Out cold, the boy remained unresponsive to Baek's address. Baek found a strong pulse, though, and deemed it best to leave him to wake in his own time. Black-purple marks were forming where his head had hit the ground, and Baek realized he should prepare a cold compress or two, as the ankle needed attention as well.

Baek was soaking small towels in water cooled with ice when he heard movement. He wrung the towels dry and headed to the other room to find the boy awake, rising groggily.

"How are you feeling?"

The boy reacted instantly. At the sound and sight of Baek, he scrambled up and tried to flee, only his leg gave way, and he fell onto the sofa with a pained cry. Baek moved toward him, but the boy cowered and backed away against the armrest.

Baek had not expected this, not that he had expected any of the day's events. "Don't be afraid," he tried in a low voice. He didn't have the desired effect.

"I'm not giving you any!" The boy was panicking and trying to move off the sofa. Paralyzed, Baek watched as the youth scampered over the armrest, only to have his leg give way again. He fell onto the floor with a thud and immediately tried to get up.

"Please, calm down."


It was then that the boy's words hit Baek, and the pieces connected like a lightning flash. The boy thought he... And again, that intense disappointment he felt with the world hit him full force, and Baek wavered between feeling sickened and angered. Not at the boy, of course not, but at the world, which dealt too much, too soon for adolescents to cope with. All those philosophical thoughts flew past his mind, although merely an instant passed in real life.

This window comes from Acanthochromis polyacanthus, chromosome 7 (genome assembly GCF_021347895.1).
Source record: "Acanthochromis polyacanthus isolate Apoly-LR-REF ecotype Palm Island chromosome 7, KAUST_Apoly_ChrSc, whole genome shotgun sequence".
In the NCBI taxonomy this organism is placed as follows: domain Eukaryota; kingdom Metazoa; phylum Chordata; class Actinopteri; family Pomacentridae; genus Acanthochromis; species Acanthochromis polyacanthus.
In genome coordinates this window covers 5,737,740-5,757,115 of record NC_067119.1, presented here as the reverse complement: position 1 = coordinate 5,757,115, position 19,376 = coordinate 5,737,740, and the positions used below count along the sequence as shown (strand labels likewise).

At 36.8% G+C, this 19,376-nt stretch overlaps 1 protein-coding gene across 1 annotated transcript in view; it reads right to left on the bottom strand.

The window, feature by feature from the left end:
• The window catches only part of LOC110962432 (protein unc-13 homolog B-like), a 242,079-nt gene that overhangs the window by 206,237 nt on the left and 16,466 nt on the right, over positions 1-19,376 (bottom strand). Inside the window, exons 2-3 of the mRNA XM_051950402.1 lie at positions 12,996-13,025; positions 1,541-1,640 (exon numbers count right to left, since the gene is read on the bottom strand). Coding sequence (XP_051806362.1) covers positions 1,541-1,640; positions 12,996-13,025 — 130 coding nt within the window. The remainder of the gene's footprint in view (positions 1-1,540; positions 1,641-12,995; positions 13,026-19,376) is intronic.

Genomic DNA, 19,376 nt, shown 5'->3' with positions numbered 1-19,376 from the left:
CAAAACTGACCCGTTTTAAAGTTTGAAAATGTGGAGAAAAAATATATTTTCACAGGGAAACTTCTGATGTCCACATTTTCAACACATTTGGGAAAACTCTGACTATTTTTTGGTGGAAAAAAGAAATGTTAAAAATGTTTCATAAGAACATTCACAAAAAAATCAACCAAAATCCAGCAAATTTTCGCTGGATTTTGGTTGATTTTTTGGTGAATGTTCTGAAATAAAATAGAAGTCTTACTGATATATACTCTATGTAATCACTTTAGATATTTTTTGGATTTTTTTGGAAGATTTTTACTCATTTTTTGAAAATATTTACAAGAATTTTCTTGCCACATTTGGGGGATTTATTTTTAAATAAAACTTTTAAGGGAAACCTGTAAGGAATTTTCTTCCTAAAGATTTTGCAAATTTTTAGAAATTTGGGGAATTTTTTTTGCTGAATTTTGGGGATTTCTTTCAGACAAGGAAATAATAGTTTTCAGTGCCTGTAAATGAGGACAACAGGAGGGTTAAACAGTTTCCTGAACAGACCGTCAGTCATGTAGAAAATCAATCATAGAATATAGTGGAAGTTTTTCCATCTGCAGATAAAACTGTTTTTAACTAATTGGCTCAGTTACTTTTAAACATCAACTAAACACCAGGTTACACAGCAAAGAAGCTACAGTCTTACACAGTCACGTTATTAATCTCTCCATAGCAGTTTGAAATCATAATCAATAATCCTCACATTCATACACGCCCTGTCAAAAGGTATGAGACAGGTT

"You misunderstand. Please, calm down. Nothing will happen to you," Baek said in a calm he wasn't feeling. He dropped the towels and backed to the other side of the room, careful to stay within the boy's eyesight and to leave the exit free. He held his hands to his sides as a non-threatening gesture. "It is safe," he said quietly.

A moment passed before it sank into the boy, but then, suddenly, he took notice of the unmoving Baek and stopped moving himself. Moments passed. Then Baek, very carefully, sat down on the floor. Less tall, less threatening now, he spoke, "You were in a fight. You were hurt, so I brought you in here before the police came." At the mention of the police, the youth gave an alarmed look, but Baek continued, "You can leave anytime. The door is open." He gestured at the door, careful not to move anything except the arm.

The boy was still breathing heavily, but he was listening intently now. Assessing the situation. "Why would you do that? Help me?"

Did Baek even know himself? It had seemed the only honorable thing to do, and he told the boy so. Then, he added, "I saw the fight. I saw your friends flee, and you defend yourself, even when outnumbered. I could not turn my back after witnessing that."

The boy was calmer now. He drew himself up in a sitting pose with a wince, which did not go unnoticed, but Baek knew better than to interfere with it then. "I don't understand why you'd get involved if there was nothing in it for you..." His breathing hitched again.

But Baek shook his head. "I don't do this every day, get involved in street fights." The boy gave a stifled sound, and he continued, "But I must do my part. One cannot walk away when seeing injustice. It is shameful."

It was a curious choice of words, and one that many a youth would have laughed at in this day and age, even in a culture of respect. The red-headed youth seemed affected, though, and he lowered his head in a bow.

"You may leave if you wish, but you must rest and treat your injuries. If not here, then elsewhere."

"It's nothing," the youth dismissed. "They're nothing."

"Do not take them lightly. A casual injury can lead to permanent damage. An untreated sprain can end a career," Baek warned.

The boy shot him a glance and bit his lip.

"Stay for now," Baek suggested finally. "I will bring you cold towels." He rose and took the drying towels with him, bringing them for another round in the icy water, allowing the youth to move on his own without supervision or interference. An offer of assistance would have bristled the youth or, worse, alarmed him again.

Baek stayed in the other room long enough for the youth to make it on the sofa safely. "Here." He offered the cold towels without attempting to apply them himself. "The cold will reduce the swelling and damage to the tissue."